Foreign companies and their leaders need to get used to heightened competition, greater complexity and increased uncertainty

'Foreign companies and their leaders need to get used to heightened competition, greater complexity and increased uncertainty'

Multinational company bosses are bullish about their operations in China, and expect profitability to remain good, but predict the rate of business growth will continue to slow down as conditions become ever more challenging. 

This is according to a survey of 119 senior personnel with responsibility for their China operations, 58% of which have more than 1,000 employees, and was conducted by executive search consultantcy Heidrick & Struggles. 

"Business operating conditions in China are more challenging than in previous years,” confirmed Seth Peterson, a partner in Heidrick & Struggles' industrial practice. "Apart from rising costs and direct competition, the game is getting tougher as multinational companies see a continued improvement in the manufacturing quality of domestic Chinese companies, which have begun operating in global market sectors and offering competitive pricing."

The study, Managing in China's 'New Normal' 2015, identifies several factors contributing to tougher market conditions. These include increasing competition, which was cited by almost 90% of respondents as a concern.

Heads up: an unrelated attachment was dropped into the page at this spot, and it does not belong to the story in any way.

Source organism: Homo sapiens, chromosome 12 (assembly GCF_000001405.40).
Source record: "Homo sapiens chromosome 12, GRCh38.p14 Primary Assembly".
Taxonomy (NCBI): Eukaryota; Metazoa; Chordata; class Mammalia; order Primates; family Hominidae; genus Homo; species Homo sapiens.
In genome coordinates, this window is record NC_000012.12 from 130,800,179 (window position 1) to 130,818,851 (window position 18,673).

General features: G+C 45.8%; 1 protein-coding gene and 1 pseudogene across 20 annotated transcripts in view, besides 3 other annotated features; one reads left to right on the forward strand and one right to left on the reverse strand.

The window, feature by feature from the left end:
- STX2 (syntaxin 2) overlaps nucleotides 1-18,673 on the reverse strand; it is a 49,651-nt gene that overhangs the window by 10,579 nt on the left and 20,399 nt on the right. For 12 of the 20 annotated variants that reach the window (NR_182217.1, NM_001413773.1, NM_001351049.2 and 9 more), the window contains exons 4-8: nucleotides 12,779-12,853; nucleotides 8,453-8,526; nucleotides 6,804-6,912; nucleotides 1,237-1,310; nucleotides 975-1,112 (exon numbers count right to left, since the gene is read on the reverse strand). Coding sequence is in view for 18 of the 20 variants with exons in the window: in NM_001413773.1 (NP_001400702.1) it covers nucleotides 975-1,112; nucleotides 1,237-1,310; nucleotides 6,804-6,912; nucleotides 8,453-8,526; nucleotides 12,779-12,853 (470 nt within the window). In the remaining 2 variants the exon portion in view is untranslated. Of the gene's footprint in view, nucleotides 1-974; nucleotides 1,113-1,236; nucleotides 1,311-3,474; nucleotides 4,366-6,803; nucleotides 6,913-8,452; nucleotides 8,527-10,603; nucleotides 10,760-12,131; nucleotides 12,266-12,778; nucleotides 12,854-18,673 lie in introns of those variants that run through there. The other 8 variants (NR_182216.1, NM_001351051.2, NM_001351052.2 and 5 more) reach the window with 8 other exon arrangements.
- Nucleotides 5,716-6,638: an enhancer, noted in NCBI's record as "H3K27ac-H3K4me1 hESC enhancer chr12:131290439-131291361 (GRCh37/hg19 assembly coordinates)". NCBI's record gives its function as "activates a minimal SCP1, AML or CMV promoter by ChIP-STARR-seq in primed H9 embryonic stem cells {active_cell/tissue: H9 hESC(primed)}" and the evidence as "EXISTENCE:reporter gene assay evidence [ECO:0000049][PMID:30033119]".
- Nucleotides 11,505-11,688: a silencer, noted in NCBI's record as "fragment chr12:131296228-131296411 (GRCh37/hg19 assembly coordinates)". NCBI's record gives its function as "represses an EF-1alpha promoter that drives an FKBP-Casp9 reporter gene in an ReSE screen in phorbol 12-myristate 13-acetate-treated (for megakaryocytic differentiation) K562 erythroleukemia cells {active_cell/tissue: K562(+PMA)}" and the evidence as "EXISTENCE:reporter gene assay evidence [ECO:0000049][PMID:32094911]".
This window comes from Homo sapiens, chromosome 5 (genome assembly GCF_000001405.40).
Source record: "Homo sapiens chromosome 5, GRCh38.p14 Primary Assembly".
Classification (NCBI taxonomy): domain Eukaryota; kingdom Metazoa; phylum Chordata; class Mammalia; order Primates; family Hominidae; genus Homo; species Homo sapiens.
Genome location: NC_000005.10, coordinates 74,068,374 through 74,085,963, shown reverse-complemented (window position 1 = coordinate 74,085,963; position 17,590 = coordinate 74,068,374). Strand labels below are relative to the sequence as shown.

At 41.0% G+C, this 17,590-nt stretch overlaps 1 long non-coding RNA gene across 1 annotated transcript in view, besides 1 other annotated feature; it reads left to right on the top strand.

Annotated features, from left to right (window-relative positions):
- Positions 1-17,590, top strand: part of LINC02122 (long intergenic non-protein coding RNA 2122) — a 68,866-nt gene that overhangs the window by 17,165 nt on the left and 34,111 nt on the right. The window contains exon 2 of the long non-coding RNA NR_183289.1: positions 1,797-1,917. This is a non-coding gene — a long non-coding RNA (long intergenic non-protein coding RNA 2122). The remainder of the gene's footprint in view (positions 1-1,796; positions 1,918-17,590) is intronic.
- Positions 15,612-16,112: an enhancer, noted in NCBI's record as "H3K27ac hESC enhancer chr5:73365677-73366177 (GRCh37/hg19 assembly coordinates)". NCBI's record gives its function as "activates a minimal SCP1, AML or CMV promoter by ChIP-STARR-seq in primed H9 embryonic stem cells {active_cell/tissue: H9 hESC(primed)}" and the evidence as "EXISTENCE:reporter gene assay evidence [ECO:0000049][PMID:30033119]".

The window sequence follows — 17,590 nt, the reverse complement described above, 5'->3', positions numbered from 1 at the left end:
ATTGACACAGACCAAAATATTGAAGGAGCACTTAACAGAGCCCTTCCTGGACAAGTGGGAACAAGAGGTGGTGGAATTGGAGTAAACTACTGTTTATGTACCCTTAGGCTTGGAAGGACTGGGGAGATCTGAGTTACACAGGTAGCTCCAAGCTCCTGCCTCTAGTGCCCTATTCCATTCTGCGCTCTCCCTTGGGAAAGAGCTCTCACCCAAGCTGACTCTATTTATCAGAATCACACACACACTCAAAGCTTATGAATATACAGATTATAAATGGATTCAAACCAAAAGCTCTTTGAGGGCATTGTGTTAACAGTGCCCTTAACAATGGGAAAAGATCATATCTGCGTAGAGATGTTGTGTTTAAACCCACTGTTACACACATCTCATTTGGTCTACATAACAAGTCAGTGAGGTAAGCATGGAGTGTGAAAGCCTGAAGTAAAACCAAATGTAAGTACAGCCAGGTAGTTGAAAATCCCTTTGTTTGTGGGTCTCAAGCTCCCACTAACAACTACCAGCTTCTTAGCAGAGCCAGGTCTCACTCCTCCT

Sales growth may have continued, but it has been at a slower pace, with 82% of the respondents reporting an increase in sales during 2014. Meanwhile, over three quarters predict their sales to increase in 2015, while over half said their profitability has increased this year. While 83% of last year’s respondents said they expected to increase their manufacturing capacity, only 63% said that was the case this year. 

The study also reveals long-term strategies are paying dividends, and those organisations with a well-established presence in China are reaping the rewards. Despite higher salaries and competitive market conditions, these factors are being offset by higher productivity. 

Over half of those surveyed reported plans to increase their number of staff, many of whom will be drawn from the burgeoning pool of high calibre local talent. 

The majority of respondents - nearly half - think there is no alternative to China in Asia as a manufacturing base, though many continue to assess the possibilities other Asian countries such as Vietnam, Thailand and the Philippines have to offer. However, 47% of respondents have established R&D centres in China, and of those who do not have them, 9% said they had plans to set one up in the next three years.  

"As China has entered into a new paradigm, foreign companies and their leaders need to get used to heightened competition, greater complexity and increased uncertainty, requiring them to think and act more quickly," Peterson said. "The new normal environment will lead to increased competition for talent with domestic Chinese enterprises, but measures designed to steady economic growth could reduce the level of job-hopping, especially among key talent, creating room to develop talent pipelines."